Security — it’s the word on everyone’s lips, from the first-year employee to the C-suite. It may seem hard to imagine what could happen next in this sector, but Merritt Group’s expert Security Practice team has some keen insights on what’s to come for the security B2B market, with its endless quick-turn, hot-button issues.
Here’s what they have to say about what security will bring in 2018.
What do you think will be the hottest trend in security in 2018?
Michelle Schafer, Senior Vice President
The European General Data Protection Regulation (GDPR) is very top of mind with the May 25, 2018, deadline fast approaching. The goal of this data governance regulation is to give control of personal information back to the people — and it should serve as a wakeup call for all enterprises handling personal data. Gartner predicts that only half of organizations will be in compliance by the time the deadline arrives, and with massive fines for noncompliance, the impact could be quite costly. I think GDPR will tighten up data privacy and security, but full adoption will take a while.
Mia Damiano, Account Manager
It sounds cliche to say that the internet of things will be big in 2018, but I think the explosion of Amazon Alexa and Google Home devices is only the beginning of the smart home takeover. I often encounter people who are wary of the Echo Dot and other consumer IoT devices, because they think every word they say is being recorded, but I think what we really need to be afraid of is how these devices can be an entry point for hackers to exploit.
What are the next big buzzwords you think will take over the security industry?
Ashley Howard, Account Supervisor
We’re already seeing artificial intelligence and machine learning popping up everywhere, and I think companies will continue to use these buzzwords to sell their products. The question will be: Are they really employing true AI, or are they just using it because it’s popular at the moment?
How do you imagine the nature of data breaches will be different in 2018?
I think we’ll see more of the same — major breaches due to bad cyber hygiene, such as improper/lack of patching, social engineering scams and bad passwords. Given the massive Equifax breach and its detrimental impact, consumers should take more proactive steps in protecting their personal information, but they’ll continue to make the same mistakes. My hope is that enterprises will take patching more seriously in the wake of the WannaCry and Petya attacks.
I don’t think the nature of data breaches itself will change, but I think how the public responds will continue to evolve in the coming year. Major incidents like the Yahoo breach and Equifax hack have made cybersecurity a dinner table conversation. When I tell my mom I had a busy day at work, she can usually guess why since, more often than not, it’s thanks to a major cyberattack. Looking ahead to 2018, I hope that consumers’ increasing awareness will translate to better security and less frequent attacks, but the sad reality is that likely won’t be the case.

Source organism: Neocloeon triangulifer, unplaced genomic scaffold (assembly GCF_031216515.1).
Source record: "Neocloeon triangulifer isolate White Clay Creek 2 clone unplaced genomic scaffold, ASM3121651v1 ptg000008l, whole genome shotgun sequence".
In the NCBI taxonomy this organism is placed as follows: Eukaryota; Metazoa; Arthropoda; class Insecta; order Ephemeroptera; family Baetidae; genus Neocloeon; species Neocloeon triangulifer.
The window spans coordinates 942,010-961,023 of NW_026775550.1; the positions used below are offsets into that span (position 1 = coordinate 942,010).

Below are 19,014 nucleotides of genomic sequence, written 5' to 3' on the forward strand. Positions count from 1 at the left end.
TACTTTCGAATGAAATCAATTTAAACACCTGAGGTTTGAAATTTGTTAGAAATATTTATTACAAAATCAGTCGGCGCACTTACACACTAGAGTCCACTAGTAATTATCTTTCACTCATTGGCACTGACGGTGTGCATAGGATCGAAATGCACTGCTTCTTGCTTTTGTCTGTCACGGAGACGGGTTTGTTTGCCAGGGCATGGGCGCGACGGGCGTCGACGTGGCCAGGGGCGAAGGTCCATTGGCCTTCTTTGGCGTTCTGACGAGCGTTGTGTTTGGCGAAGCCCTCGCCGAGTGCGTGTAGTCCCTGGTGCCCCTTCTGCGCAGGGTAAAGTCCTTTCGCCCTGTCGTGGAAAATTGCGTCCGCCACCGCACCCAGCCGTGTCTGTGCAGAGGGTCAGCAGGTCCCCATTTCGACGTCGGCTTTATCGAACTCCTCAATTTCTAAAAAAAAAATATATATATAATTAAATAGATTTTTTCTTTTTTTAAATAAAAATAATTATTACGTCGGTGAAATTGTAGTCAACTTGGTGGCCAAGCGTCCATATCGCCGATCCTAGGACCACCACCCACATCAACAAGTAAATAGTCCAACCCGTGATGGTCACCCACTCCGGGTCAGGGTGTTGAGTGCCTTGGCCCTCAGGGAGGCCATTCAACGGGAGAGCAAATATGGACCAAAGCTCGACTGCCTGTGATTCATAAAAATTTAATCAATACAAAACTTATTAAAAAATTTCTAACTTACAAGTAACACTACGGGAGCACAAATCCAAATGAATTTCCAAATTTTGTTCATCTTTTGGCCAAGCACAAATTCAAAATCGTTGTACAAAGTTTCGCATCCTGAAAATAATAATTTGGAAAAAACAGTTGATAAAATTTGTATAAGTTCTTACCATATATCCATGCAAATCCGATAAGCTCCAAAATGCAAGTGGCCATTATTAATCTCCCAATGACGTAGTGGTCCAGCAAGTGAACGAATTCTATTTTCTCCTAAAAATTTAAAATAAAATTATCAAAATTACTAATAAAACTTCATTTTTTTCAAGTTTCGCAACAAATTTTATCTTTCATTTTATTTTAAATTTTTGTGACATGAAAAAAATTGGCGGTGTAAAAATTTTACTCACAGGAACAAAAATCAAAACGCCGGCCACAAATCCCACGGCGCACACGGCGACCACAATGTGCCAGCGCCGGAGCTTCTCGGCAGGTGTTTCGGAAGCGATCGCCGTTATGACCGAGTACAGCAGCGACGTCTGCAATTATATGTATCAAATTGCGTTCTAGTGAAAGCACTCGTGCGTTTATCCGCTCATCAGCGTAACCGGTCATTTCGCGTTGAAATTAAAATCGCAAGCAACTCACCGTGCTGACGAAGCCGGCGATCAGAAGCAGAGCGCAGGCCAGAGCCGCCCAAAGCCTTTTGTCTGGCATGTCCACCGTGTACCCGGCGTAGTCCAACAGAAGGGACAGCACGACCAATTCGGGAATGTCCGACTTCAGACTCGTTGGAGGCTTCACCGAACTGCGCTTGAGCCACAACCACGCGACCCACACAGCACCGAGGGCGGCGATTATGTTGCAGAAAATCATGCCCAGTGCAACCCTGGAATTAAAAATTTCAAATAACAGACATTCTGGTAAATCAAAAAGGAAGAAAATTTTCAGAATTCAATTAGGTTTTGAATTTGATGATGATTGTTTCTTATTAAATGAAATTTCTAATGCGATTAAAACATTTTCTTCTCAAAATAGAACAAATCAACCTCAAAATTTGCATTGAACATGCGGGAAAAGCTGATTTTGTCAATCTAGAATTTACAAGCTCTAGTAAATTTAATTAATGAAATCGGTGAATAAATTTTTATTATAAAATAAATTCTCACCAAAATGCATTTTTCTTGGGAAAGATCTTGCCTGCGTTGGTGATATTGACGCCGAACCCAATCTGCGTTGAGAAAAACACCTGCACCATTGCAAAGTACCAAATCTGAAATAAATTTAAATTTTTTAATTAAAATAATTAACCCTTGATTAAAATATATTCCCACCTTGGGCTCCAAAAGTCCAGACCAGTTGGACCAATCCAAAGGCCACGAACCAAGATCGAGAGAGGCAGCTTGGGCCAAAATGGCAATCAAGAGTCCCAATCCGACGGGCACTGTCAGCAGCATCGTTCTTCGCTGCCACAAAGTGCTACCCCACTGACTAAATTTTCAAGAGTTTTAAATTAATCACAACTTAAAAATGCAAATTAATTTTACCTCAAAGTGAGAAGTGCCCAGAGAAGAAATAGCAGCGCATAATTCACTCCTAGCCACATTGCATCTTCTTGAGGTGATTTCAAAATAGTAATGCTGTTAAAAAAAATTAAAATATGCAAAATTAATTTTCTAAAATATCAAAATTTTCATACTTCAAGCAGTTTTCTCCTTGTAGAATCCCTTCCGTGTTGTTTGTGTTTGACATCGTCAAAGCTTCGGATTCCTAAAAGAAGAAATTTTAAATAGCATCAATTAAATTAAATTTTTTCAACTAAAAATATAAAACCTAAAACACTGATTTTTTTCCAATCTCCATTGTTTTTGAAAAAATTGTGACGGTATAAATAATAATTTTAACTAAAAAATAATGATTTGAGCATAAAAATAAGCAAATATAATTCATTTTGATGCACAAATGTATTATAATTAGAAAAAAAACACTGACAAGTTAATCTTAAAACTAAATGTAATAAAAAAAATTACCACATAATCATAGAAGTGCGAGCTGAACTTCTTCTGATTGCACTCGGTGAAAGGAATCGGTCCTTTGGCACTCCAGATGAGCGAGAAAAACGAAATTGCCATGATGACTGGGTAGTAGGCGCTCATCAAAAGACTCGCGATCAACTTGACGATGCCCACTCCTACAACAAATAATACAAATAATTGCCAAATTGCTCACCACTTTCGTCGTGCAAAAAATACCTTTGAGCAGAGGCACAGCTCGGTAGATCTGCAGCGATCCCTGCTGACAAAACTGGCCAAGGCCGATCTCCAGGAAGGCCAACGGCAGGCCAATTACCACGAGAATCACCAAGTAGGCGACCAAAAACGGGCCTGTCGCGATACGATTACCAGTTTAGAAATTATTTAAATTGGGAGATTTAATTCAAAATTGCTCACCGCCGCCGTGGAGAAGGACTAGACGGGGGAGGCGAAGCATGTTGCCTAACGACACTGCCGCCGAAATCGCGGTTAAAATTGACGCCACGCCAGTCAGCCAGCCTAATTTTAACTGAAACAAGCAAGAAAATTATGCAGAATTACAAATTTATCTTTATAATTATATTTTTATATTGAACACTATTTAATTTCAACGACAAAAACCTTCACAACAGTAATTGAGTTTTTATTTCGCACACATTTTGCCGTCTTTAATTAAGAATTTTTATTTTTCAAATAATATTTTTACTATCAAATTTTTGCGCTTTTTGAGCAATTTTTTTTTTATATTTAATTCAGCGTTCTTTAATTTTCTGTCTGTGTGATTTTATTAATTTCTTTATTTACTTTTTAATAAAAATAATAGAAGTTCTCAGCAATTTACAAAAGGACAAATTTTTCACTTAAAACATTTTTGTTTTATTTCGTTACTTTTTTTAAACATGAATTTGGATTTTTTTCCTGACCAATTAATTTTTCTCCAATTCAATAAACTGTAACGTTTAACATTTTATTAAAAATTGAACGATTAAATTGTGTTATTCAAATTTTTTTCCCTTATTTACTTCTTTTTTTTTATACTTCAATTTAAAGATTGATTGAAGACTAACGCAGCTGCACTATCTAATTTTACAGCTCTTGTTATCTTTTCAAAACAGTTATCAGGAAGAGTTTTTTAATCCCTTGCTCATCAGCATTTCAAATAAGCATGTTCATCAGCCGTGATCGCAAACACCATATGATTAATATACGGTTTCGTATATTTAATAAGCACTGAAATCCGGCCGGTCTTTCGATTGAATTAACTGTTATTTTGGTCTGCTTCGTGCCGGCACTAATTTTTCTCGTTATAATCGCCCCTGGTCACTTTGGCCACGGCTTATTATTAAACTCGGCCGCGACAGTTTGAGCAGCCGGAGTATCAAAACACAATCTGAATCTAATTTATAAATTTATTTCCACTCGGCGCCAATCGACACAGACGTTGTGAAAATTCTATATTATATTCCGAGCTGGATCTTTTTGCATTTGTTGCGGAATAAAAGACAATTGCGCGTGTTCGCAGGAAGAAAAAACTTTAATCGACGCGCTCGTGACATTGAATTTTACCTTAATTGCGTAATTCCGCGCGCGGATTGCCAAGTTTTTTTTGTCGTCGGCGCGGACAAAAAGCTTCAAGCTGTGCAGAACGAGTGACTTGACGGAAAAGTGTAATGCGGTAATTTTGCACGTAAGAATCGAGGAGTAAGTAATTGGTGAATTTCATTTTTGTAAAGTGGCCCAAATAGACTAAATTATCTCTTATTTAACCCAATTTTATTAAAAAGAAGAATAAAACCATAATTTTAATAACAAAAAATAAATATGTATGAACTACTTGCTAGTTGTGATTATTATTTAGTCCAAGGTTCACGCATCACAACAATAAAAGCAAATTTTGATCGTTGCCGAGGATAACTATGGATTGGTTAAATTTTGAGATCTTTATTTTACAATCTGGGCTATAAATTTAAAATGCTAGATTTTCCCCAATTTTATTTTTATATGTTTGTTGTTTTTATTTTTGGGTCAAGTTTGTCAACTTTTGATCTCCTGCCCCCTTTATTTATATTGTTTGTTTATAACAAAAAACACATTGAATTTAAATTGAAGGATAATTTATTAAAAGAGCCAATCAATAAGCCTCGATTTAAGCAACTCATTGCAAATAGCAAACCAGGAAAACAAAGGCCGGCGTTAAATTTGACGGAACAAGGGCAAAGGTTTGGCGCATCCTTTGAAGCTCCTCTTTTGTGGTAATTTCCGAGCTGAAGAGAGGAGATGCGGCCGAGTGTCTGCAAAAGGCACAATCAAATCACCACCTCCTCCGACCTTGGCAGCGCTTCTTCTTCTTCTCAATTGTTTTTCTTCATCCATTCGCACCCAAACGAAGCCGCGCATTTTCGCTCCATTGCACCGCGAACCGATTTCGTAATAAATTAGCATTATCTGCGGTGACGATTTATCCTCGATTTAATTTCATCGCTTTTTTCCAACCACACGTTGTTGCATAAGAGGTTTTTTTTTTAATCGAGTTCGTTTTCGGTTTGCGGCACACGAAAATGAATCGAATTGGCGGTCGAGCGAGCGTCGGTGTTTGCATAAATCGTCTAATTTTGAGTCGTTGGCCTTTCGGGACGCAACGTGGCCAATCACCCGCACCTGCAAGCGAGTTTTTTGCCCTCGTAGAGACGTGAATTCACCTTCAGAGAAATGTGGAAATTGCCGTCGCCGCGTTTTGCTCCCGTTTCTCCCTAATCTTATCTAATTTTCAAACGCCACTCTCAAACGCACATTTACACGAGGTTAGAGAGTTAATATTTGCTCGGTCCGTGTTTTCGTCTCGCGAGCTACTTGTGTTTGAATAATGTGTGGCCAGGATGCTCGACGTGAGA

What buzz are you hearing in the industry regarding IoT security over the next year?
We are building the products and the technology faster than the security for it, which will continue to be an issue. Everyone wants the latest IoT gadget, but you might want to think twice about how that device and how the data that it’s collecting are really being stored and protected. You might be shocked to learn that it’s not as private as you might think it is.
What are some of the newer business risks clients and the media are preparing for in 2018?
Cara LaMaina, Senior Account Executive
I would say based on my conversations with reporters and clients, the biggest threats/risk that people are starting to prepare for are critical infrastructure and nation-state attacks. In 2017 we saw some of the first examples of attacks that took down power grids and caused major chaos, not just for a singular company or industry but for nations. This type of threat only stands to grow as our nation becomes more hyper-connected and continues to explore and prepare for cyber warfare.
What was your biggest takeaway from security media coverage in 2017?
Tom Rice, Partner
Ransomware was the biggest story of the year. Those breaches were covered a lot more than any other. The Democratic National Convention Russia hacking story of course still had a lot of legs. I continue to be surprised every year at the volume of security news coverage. The Wall Street Journal producing their own cybersecurity newsletter and hiring numerous cybersecurity-focused reporters is another example of that.
I’ve been monitoring security media coverage for 14 years, and the pace at which cyber news is breaking now is surreal. Every day, we see several new breaches, malware attacks or cyber threat reports in the news, and it’s not slowing down. Increasingly, I think it’s hard for journalists to cover it all — they simply can’t — so it means really analyzing pitches and stories that their readers will find most valuable. While “breach of the day” stories are important, I personally think stories that offer tips or advice for security pros or lessons learned are probably the most impactful. After all, that’s what we’re all here to do: create a safer cyber world and share information that helps us achieve that goal.
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